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Doolittle’s Done

Sierra Sun file photoRep. John Doolittle
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Quoting passages from the Bible and the sayings of Ronald Reagan, Republican Rep. John Doolittle announced Thursday that he will retire after a 17-year congressional career.

Doolittle, who represented Tahoe and Truckee, rose high in the ranks of Republican leadership after exposing congressional banking corruption early in his career as part of the “Gang of Seven,” but will end his political career as similar questions over his own alleged corruption mounted into a federal investigation.

Doolittle announced his decision at a press conference with his wife, Julie, who is also being investigated for her ties to convicted Washington lobbyist Jack Abramoff.



“Julie and I have made this decision after much prayer and deliberation. It was not my initial intent to retire. And I fully expected to plan to run again until very recently,” Doolittle said at a Rocklin press conference Thursday.

Doolittle’s decision to leave Congress after his current term leaves the race for the seat of the traditionally conservative 4th District in upheaval.



Just hours after his retirement announcement, former California Assemblyman Rico Oller announced he will run for Doolittle’s seat, with the reporting that Oller is Doolittle’s hand-picked candidate.

Various newspapers have reported that State Senator Sam Aanestad (R-Grass Valley) is also contemplating a run. But a person familiar with the Oller and Aanestad camps said that the senator will not likely seek Doolittle’s seat.

Those two Republicans would join a crowded field ” including former Auburn mayor Mike Holmes and Eric Egland ” competing for the Republican nomination. California Assemblyman Ted Gaines has formed an exploratory committee to decide whether to also mount a campaign for the congressional post.

On Thursday, former and current elected officials who have worked with Doolittle on Tahoe-Truckee issues, reacted to the news. The divergent responses reflected the way the long-time congressman polarized his district.

“Even the people who opposed him will say that John was a strong opponent and strong on the issues he believed in,” said Bruce Kranz, the Placer County supervisor who represents North Tahoe and eastern Placer County.

Kranz, who was supported by Doolittle when he won the Placer County supervisor seat, said Doolittle was a great political partner for work on issues like biomass, wildfire prevention, roads and infrastructure.

Beth Ingalls, the former mayor of Truckee, said Doolittle’s departure was welcome.

“I’m ecstatic that he’s leaving,” said Ingalls. “I felt that he was really, really out of touch with the people in this part of the district that he represents.

“He’s been in that office too long,” she said.

Ingalls criticized both Doolittle’s politics, and the ethics of the nine-term representative.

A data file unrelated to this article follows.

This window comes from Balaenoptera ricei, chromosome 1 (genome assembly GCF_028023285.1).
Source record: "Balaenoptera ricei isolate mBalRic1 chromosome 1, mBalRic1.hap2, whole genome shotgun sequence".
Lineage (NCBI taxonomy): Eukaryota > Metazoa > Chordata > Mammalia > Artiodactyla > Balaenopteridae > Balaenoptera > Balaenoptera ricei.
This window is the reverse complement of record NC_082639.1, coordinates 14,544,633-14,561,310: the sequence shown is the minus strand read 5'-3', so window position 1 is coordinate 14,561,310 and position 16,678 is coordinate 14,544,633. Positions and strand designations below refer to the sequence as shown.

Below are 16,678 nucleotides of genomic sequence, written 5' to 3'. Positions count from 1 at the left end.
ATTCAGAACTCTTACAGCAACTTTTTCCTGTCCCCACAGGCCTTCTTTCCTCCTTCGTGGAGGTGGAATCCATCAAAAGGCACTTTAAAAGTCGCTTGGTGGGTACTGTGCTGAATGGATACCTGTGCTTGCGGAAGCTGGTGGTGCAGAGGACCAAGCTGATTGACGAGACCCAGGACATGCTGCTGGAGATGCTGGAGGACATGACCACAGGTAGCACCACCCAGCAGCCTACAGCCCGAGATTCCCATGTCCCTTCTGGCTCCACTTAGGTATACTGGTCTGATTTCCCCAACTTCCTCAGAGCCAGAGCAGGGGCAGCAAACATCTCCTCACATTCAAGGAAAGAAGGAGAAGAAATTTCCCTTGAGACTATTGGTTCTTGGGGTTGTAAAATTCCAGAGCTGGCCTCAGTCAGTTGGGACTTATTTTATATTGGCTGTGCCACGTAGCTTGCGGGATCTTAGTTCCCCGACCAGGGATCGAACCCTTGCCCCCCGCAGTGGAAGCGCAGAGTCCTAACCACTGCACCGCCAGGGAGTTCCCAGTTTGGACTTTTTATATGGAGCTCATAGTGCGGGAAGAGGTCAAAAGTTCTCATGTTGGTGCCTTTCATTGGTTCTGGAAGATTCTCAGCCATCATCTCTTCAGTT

“I felt deep in my heart that he was a shady guy,” she said.

Nevada County Supervisor and Truckee resident Ted Owens praised Doolittle’s track record.

“I don’t think he’s gotten the credit he deserves,” said Owens. “I’ve found him to be a very good public servant.”

Former Placer County Supervisor Rex Bloomfield said Doolittle’s decision to step down was the right one. Bloomfield lost his seat to Kranz.

“I think his retirement is his greatest act of public service to date,” said Bloomfield.

Doolittle made no reference to his legal troubles in a prepared statement, instead issuing something of a call to arms to fellow conservatives. But the federal investigation has hurt his fundraising and raised worries that he would lose an election to Democratic candidate Charlie Brown, who nearly unseated him a year ago.

Doolittle has denied wrongdoing in his ties to Abramoff, the disgraced former lobbyist whom he considered a close friend. But after the FBI raided the congressman’s Virginia home in April looking for information about event-planning work that Doolittle’s wife did for Abramoff, the congressman was forced to step down from the powerful Appropriations Committee.

A flurry of grand jury subpoenas to the congressman and his aides followed. Party leaders pointedly declined to encourage Doolittle’s re-election plans and his fundraising lagged.

Doolittle is contesting subpoenas for his congressional records as part of a larger dispute between Congress and the Justice Department over the scope of criminal investigations of lawmakers. That made it unlikely that his legal situation would be resolved before November’s election.

For months, Doolittle resisted suggestions that he retire, branding his GOP critics “weasels.” But he faced mounting legal bills and growing Republican opposition.

Meanwhile, Brown collected 10 times as much money as the incumbent for a rematch.

Doolittle has a number of ties to Abramoff, including interceding on behalf of the lobbyist’s tribal clients. He received tens of thousands of dollars in campaign money from Abramoff and his clients, and unlike other lawmakers he never returned it.

Abramoff’s firm employed Julie Doolittle for event planning work from 2002 to 2004, paying her a total of $66,690. Doolittle has said prosecutors seem focused on whether his wife did real work to earn the money. The fundraising event she was hired to plan ended up getting canceled after the invasion of Iraq in 2003.

The Abramoff investigation already has led to a dozen convictions.


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